The Tower of Babel represents the dehumanizing loss of individuality and the sacrifice of genuine community. Conversely, Pentecost offers a vision of unity in diversity. There, God’s creative Spirit reverses the curse of Babel, enabling the recovery of individuality in genuine community. This session will offer a theologically informed remapping within and across disciplines. Presenters will engage the problem of Babel, as well as imaginings of Pentecost, from a perspective in their respective fields. Professor of New Testament Studies Hester will address the tension between biblical truth and acceptance of the individual in the context of Christian Education. Frazier will engage the historical problem of slavery. McAnulty will focus on ethics at the boundaries of professional codes of counseling practice and Scripture.

“Reading From Two Perspectives”: Glenn Pemberton’s, Surely it is God who Saves: An Introduction to the Message of the Old Testament. ACU Press, forthcoming summer 2015, Perspective #1: “Making Core Curriculum Core: When Faculty Read (and influence) Texts beyond their Departments.”

Susan Blassingame, Lubbock Christian University, Convener

  • Scott Lamascus, Oklahoma Christian University (Language and Literture)
  • Andy Borchers, Lipscomb University (Management and Marketing)
  • Jennifer Shewmaker, Abilene Christian University (Psychology)
  • Glenn Pemberton, Abilene Christian University, Respondent

What if instructors from Education, Language and Literature, Management and Marketing, Psychology, Biology, and others from across campus read and contributed to the production of a textbook for use in a core course introducing students to the Message of the Old Testament? What would they see? How might their insights influence revision of the textbook and how might awareness of the textbook influence or contribute to the courses in their own department? Join the conversation about sharing the development of texts for the core curriculum.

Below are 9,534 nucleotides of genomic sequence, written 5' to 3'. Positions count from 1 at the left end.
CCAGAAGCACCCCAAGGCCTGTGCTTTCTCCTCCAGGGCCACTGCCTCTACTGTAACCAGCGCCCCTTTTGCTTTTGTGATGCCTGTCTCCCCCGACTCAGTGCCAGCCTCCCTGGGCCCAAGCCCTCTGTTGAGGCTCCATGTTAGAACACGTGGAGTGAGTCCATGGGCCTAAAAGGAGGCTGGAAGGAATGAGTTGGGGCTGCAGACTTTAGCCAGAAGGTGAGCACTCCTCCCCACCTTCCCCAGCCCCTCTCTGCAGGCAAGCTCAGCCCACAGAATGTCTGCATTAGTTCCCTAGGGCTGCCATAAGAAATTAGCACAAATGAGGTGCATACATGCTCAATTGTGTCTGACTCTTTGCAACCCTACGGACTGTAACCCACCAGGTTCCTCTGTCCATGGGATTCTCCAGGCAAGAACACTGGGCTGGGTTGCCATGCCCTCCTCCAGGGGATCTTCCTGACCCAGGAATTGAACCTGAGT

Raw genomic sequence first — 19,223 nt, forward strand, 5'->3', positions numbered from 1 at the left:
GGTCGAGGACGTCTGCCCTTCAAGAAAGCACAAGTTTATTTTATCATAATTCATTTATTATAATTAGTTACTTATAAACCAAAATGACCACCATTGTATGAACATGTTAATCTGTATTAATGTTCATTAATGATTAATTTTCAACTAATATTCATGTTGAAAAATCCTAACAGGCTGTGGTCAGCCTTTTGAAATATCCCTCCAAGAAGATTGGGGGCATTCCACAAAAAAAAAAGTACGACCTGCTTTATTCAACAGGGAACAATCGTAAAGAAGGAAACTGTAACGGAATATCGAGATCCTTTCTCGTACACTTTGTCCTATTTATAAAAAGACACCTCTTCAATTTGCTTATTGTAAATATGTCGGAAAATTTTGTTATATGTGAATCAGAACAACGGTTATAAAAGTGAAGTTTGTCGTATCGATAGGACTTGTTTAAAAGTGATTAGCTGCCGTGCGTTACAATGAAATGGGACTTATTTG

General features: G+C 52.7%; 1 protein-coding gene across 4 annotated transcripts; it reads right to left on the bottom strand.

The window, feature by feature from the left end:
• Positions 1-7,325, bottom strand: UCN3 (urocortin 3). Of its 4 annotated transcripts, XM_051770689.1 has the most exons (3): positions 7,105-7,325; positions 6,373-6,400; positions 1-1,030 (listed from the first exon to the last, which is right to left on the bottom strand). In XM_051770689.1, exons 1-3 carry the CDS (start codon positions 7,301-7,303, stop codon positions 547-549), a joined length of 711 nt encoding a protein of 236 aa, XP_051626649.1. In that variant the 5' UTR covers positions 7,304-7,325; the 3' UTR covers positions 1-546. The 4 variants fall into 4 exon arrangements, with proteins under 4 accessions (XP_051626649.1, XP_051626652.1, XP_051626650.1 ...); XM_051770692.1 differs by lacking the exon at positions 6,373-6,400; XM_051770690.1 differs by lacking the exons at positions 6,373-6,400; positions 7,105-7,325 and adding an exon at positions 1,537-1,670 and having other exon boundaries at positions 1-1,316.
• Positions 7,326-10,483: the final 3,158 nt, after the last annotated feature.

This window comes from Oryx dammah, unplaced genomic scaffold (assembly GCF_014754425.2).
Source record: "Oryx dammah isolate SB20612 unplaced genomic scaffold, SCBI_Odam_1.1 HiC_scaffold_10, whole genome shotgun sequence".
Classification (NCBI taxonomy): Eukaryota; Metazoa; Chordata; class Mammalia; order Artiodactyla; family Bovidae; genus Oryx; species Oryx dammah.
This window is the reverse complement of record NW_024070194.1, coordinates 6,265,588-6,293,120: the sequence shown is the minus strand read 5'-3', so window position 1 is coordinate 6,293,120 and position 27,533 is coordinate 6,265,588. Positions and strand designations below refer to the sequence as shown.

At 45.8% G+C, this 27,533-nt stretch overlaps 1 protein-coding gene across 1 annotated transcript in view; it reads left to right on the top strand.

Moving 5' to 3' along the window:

“Reading From Two Perspectives”: Glenn Pemberton’s, Surely it is God who Saves: An Introduction to the Message of the Old Testament. ACU Press, forthcoming summer 2015, Perspective #2: “Reading inside the Department: When the Department considers (and influences) Core Texts.”

Jason Fikes, ACU Press, Convener

  • Charles Stephenson, Lubbock Christian University (New Testament)
  • John Jackson, Milligan College (Bible)
  • Charles Rix, Oklahoma Christian University (Old Testament)
  • Glenn Pemberton, Professor of Old Testament, Abilene Christian University

Professors from Bible and Religion departments weigh in on the development of a new textbook designed for freshmen and sophomores in their first encounter with the Old Testament (Surely it is God who Saves). These professors signed on for pilot studies using the book with their students, joined a round table discussion in San Diego (SBL 2014), or had private consultations with the author through the writing and rewriting process. This session reflects on the process and the product from the perspective of religion specialists and how this differs from their colleagues across campus (from prior discussion in “Perspective #1”). 

“Reconceiving Patristic Views on Atonement and the Pursuit of God.”

David Kneip, Abilene Christian University

  • Peter Martens, Saint Louis University, “Reconsidering Gustaf Aulén's Christus Victor: Toward a New Account of the Patristic Doctrine of ‘Atonement’”
  • Frederick Aquino, Abilene Christian University, “Synthesis Without Confusion: Maximus the Confessor on the Role of Praktike and Theoria in the Epistemic Pursuit of God”

Thoughtful study of Patristic sources provide opportunities for constructively engaging issues that remain relevant. In this section two presenters propose to demonstrate the lasting potency of Patristic reflection on two fundamental theological loci—one dealing with atonement and the other with knowledge of God—and the need for fresh evaluations of existing viewpoints. 

“Reflected Light: Art Photography.”

Larry E. Fink, Hardin-Simmons University, Convener

  • Carrie Isaacson, Hardin-Simmons University, “Conceptual Realism”
  • Nil Santana, Abilene Christian University, “Seascapes and Cityscapes”
  • Roger W. Jones, Ranger College, “Collecting Fine Art Photography”
  • Larry E. Fink, Hardin-Simmons University, “Traditional Street Photographs”

Three art photographers will show examples of their current work and discuss the challenges posed by philosopher Jacques Maritain in his book Art and Scholasticism.  An art collector will reflect on the aesthetic appeals of the fine art photograph. "By the words 'Christian art' I do not mean Church art, art specified by an object, an end, and determined rules....  Everything belongs to it, the sacred as well as the profane. It is at home wherever the ingenuity and the joy of man extend....  Christianity does not make art easy" (Maritain).

“Reflective Praxis for Congregations: Evidence from Exceptional DMin Research.”

Dave Bland, Harding School of Theology, Carson Reed, Abilene Christian University and John York, Lipscomb University, conveners